"Three of the five rookies on the cover—Don Pepper, Mike Torrez and myself—were sent back to the minors that year," said Foster. He now owns and operates the Face Factory, a retail store for women's cosmetics near San Diego.
The cover photo also proved to be a jinx to Pepper, a first baseman whose major league career consisted of four games and three at bats for the Tigers in 1966. Pepper's contract was sold to the Montreal Expos in the spring of '69, but he was quickly optioned to Vancouver when the Expos' first baseman, Donn Clendenon, ended a short-lived retirement.
Instead of reporting to Vancouver, Pepper, who now lives in Saratoga Springs, N.Y. with his wife and two children, retired from baseball and helped his mother run the family turkey farm until it went under in 1971. Pepper is now a sales representative for CCC Associates, a seller of gift products such as silk flowers.
I could not locate Cisco Carlos, who had an 11-18 career record and a 3.72 ERA in brief stays with the White Sox and Washington Senators.
? Cisco Carlos lives with his wife and two children in Scottsdale, Ariz., where he is a division manager for a company that designs and manufactures kitchen cabinets. He hasn't picked up a baseball since his career ended in the Mexican League in 1974.—ED.
SCOUTING THE ISLANDERS
In his Hockey 1983-84 Scouting Reports (Oct. 10) Jack Falla condemns Detroit Red Wing G.M. James Devellano for acquiring Ron Duguay. This is the same James Devellano who, as director of scouting for the New York Islanders, scouted and drafted Mike Bossy. Falla condemns Devellano for signing Brad Park. This is the same Devellano who scouted and drafted Bryan Trottier, Denis Potvin, Duane Sutter, Bobby Nystrom, Clark Gillies, Dave Langevin, Stefan Persson, Anders Kallur and John Tonelli.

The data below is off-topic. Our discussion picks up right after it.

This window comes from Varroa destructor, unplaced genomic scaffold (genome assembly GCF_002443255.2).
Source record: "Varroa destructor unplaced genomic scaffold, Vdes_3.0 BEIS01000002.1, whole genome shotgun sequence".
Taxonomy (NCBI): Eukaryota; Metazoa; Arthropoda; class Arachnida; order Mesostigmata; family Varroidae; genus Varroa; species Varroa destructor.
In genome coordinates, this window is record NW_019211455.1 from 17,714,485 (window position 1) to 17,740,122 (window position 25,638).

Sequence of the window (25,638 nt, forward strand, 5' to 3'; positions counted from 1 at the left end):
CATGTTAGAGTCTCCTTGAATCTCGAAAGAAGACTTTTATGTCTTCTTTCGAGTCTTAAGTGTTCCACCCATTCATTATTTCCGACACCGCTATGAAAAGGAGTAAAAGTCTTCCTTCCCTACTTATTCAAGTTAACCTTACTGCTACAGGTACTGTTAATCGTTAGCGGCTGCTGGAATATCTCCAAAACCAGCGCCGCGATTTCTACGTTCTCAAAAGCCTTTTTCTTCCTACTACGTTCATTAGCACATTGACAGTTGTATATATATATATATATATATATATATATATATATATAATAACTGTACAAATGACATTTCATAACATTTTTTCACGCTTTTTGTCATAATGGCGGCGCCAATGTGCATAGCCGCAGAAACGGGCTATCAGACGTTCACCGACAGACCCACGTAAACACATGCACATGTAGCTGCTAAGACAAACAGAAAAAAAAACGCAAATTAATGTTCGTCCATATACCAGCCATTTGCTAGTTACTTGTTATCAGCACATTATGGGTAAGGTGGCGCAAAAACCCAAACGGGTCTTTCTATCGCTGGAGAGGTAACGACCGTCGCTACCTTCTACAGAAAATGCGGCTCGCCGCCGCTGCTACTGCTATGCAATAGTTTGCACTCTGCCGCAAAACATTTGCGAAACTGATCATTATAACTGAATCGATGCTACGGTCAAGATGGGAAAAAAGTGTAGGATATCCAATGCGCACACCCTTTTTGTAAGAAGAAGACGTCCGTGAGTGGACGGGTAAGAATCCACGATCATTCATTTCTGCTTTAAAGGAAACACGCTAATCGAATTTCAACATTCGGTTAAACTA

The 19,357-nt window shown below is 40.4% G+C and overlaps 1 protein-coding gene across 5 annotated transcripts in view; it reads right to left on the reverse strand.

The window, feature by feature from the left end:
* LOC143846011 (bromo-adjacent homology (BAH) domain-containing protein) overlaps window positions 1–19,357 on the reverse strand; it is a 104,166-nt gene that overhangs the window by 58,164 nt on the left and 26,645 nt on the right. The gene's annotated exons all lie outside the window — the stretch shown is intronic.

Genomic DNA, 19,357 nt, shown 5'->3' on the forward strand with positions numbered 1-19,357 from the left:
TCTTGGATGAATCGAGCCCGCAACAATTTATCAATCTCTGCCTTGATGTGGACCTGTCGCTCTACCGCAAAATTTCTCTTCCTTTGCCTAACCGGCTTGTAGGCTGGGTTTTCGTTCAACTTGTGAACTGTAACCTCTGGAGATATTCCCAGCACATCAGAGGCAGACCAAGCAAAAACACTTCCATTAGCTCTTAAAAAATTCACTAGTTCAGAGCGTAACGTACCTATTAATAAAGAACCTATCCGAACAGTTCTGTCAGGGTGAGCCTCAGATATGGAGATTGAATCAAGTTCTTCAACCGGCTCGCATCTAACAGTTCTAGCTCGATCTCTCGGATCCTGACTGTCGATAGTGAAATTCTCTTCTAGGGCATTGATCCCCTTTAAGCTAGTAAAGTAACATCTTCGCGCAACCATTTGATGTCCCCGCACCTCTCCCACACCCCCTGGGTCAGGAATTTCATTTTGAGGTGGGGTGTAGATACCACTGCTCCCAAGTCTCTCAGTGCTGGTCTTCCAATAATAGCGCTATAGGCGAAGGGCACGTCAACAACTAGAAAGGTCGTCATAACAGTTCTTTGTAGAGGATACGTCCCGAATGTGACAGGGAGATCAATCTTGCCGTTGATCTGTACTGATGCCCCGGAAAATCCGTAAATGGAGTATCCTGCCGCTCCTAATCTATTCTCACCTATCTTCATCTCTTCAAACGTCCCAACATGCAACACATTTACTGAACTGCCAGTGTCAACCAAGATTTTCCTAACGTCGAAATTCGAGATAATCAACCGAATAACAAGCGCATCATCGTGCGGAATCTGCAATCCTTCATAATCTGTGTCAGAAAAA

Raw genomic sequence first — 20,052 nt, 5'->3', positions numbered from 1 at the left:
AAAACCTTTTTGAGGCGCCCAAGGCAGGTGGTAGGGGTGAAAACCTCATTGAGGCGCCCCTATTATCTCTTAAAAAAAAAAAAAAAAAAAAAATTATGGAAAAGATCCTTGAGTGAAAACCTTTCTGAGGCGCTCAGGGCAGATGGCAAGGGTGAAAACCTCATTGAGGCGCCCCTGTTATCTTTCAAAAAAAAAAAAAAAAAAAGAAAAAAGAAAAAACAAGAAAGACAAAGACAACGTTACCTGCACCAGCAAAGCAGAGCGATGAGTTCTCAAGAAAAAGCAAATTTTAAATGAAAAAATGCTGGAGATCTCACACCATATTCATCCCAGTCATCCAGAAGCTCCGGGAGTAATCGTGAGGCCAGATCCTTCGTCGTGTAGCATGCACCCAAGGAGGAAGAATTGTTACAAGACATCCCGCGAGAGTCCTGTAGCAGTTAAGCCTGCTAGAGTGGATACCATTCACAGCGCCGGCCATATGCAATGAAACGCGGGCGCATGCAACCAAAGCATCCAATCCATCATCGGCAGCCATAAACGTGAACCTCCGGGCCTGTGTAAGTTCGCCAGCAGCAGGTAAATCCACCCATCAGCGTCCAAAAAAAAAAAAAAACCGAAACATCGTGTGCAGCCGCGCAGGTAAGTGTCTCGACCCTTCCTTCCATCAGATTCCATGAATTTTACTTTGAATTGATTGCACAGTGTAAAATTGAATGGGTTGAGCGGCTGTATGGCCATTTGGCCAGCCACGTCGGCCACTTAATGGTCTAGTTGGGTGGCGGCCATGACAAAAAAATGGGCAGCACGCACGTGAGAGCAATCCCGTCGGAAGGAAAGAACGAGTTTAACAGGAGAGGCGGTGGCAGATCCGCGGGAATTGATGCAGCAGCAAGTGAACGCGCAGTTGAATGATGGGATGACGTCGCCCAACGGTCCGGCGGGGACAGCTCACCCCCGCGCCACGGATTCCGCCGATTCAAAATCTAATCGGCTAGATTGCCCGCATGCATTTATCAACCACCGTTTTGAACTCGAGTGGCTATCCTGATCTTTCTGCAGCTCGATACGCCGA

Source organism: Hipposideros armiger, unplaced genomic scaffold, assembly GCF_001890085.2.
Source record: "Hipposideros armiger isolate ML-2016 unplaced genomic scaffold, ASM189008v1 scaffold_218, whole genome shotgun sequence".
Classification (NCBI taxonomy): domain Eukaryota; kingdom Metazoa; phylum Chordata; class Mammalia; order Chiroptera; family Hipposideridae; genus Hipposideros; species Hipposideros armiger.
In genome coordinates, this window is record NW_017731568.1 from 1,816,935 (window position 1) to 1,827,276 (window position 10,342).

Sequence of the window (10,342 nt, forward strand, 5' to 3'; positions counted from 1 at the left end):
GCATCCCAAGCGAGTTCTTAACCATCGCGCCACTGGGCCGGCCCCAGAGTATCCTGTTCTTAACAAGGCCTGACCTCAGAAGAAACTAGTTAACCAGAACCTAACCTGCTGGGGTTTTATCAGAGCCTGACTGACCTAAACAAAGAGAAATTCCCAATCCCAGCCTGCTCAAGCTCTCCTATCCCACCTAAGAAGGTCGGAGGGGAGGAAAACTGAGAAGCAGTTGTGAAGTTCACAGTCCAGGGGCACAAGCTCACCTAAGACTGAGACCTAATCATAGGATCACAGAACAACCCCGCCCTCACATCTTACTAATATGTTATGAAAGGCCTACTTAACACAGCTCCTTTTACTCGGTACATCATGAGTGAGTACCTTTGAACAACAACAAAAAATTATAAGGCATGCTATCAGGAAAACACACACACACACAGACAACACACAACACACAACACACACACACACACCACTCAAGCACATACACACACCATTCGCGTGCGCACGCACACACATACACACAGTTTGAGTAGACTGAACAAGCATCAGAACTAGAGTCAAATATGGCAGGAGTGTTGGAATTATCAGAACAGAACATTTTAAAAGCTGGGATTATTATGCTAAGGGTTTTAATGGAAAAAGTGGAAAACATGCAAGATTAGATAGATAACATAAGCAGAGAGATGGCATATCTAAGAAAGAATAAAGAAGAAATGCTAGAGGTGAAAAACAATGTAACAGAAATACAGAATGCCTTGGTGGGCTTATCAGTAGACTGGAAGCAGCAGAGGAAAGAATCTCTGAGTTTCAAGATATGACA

Incidentally, those 10 players have their names spelled out on the last four Stanley Cups—and Devellano's name is right there beside them on the first three.
IRA J. CHECKLA
Congratulations on batting .308, 8 for 26, on your preseason baseball predictions. Your best picks included Baltimore and Detroit to finish 1-2 in the American League East and Los Angeles to finish first in the National League West. However, your worst picks included St. Louis to finish first in the National League East, Atlanta and Houston to finish fourth and sixth, respectively, and Texas to finish last in the American League West.
I was recently watching a football game on TV with my 15-year-old son and sharing his annoyance at the low quality of the announcing. I started telling him about the greatest football broadcasting team I have ever had the pleasure to hear. I recalled the deft, sure descriptions of every play, the clear explanations of the nuances and available alternatives and the knowledgeable discussions of strategy and of opportunities taken or missed.
I was trying to describe Marty Glickman and Al DeRogatis, who were the radio voices of the N.Y. Giants from 1961 to '68.